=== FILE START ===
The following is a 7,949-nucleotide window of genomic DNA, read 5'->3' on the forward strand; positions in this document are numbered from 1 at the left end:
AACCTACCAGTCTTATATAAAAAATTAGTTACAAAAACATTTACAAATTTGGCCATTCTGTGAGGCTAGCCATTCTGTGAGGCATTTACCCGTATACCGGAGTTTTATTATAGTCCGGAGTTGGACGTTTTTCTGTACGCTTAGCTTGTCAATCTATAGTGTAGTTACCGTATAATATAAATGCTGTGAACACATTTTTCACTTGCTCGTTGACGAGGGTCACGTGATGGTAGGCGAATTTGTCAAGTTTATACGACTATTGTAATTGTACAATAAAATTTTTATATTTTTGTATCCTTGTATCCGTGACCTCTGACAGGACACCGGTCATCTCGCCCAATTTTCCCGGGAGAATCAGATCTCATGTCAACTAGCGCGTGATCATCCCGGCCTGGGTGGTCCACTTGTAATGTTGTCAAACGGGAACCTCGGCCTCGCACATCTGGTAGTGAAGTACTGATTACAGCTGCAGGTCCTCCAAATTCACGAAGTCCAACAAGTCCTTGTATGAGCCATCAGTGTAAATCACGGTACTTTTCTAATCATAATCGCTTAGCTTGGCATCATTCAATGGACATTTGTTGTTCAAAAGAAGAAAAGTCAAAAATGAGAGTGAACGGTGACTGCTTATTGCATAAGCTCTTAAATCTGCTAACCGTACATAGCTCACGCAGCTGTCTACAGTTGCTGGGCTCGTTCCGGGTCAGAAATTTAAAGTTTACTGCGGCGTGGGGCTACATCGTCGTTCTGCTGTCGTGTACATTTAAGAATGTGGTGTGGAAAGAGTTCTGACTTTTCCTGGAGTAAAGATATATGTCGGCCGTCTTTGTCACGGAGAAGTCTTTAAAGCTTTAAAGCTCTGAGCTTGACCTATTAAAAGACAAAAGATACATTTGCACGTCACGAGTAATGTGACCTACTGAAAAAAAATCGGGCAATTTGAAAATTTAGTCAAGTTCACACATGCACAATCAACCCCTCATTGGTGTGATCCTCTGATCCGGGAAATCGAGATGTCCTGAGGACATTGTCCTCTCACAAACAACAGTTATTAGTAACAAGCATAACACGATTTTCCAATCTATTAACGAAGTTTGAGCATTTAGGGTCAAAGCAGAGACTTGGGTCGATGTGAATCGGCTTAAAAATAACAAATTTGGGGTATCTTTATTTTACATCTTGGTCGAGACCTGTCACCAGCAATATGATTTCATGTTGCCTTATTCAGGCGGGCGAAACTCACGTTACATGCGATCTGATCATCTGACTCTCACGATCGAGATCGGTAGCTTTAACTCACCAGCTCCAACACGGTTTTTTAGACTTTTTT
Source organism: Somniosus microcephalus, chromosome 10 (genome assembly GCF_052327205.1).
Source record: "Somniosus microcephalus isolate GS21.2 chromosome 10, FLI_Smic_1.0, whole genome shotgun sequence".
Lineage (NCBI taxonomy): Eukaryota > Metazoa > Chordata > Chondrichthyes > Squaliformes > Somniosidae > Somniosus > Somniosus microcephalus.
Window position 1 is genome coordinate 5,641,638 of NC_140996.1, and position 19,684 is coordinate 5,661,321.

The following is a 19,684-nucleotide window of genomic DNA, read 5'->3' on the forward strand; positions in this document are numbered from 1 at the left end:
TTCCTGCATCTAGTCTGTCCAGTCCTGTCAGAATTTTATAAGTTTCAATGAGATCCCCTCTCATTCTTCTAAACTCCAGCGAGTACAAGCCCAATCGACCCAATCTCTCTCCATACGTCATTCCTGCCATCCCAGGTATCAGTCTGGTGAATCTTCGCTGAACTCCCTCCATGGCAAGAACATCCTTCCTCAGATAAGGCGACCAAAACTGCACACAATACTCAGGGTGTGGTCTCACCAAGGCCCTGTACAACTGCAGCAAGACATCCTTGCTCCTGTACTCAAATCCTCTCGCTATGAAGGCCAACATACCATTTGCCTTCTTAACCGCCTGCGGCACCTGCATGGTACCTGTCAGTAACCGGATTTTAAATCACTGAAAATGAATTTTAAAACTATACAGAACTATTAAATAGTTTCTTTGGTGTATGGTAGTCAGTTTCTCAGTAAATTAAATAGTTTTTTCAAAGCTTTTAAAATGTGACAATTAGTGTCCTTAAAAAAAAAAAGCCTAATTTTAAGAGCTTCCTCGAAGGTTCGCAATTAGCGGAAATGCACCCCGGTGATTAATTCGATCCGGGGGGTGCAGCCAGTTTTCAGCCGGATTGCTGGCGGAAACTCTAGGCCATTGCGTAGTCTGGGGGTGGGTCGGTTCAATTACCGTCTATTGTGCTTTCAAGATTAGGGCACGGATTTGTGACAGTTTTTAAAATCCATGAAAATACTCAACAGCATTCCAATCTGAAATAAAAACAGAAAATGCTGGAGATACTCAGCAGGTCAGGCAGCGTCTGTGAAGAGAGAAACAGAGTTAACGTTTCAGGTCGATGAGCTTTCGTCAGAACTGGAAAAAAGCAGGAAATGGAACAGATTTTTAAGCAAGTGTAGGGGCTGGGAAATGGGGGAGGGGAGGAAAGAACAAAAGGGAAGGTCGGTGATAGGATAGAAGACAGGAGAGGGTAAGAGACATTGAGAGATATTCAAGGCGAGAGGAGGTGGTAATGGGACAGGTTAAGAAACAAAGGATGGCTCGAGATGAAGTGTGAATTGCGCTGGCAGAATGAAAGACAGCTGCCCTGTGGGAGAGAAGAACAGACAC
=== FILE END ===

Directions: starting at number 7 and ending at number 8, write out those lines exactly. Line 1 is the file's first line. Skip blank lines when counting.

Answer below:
The following is a 19,684-nucleotide window of genomic DNA, read 5'->3' on the forward strand; positions in this document are numbered from 1 at the left end:
TTCCTGCATCTAGTCTGTCCAGTCCTGTCAGAATTTTATAAGTTTCAATGAGATCCCCTCTCATTCTTCTAAACTCCAGCGAGTACAAGCCCAATCGACCCAATCTCTCTCCATACGTCATTCCTGCCATCCCAGGTATCAGTCTGGTGAATCTTCGCTGAACTCCCTCCATGGCAAGAACATCCTTCCTCAGATAAGGCGACCAAAACTGCACACAATACTCAGGGTGTGGTCTCACCAAGGCCCTGTACAACTGCAGCAAGACATCCTTGCTCCTGTACTCAAATCCTCTCGCTATGAAGGCCAACATACCATTTGCCTTCTTAACCGCCTGCGGCACCTGCATGGTACCTGTCAGTAACCGGATTTTAAATCACTGAAAATGAATTTTAAAACTATACAGAACTATTAAATAGTTTCTTTGGTGTATGGTAGTCAGTTTCTCAGTAAATTAAATAGTTTTTTCAAAGCTTTTAAAATGTGACAATTAGTGTCCTTAAAAAAAAAAAGCCTAATTTTAAGAGCTTCCTCGAAGGTTCGCAATTAGCGGAAATGCACCCCGGTGATTAATTCGATCCGGGGGGTGCAGCCAGTTTTCAGCCGGATTGCTGGCGGAAACTCTAGGCCATTGCGTAGTCTGGGGGTGGGTCGGTTCAATTACCGTCTATTGTGCTTTCAAGATTAGGGCACGGATTTGTGACAGTTTTTAAAATCCATGAAAATACTCAACAGCATTCCAATCTGAAATAAAAACAGAAAATGCTGGAGATACTCAGCAGGTCAGGCAGCGTCTGTGAAGAGAGAAACAGAGTTAACGTTTCAGGTCGATGAGCTTTCGTCAGAACTGGAAAAAAGCAGGAAATGGAACAGATTTTTAAGCAAGTGTAGGGGCTGGGAAATGGGGGAGGGGAGGAAAGAACAAAAGGGAAGGTCGGTGATAGGATAGAAGACAGGAGAGGGTAAGAGACATTGAGAGATATTCAAGGCGAGAGGAGGTGGTAATGGGACAGGTTAAGAAACAAAGGATGGCTCGAGATGAAGTGTGAATTGCGCTGGCAGAATGAAAGACAGCTGCCCTGTGGGAGAGAAGAACAGACAC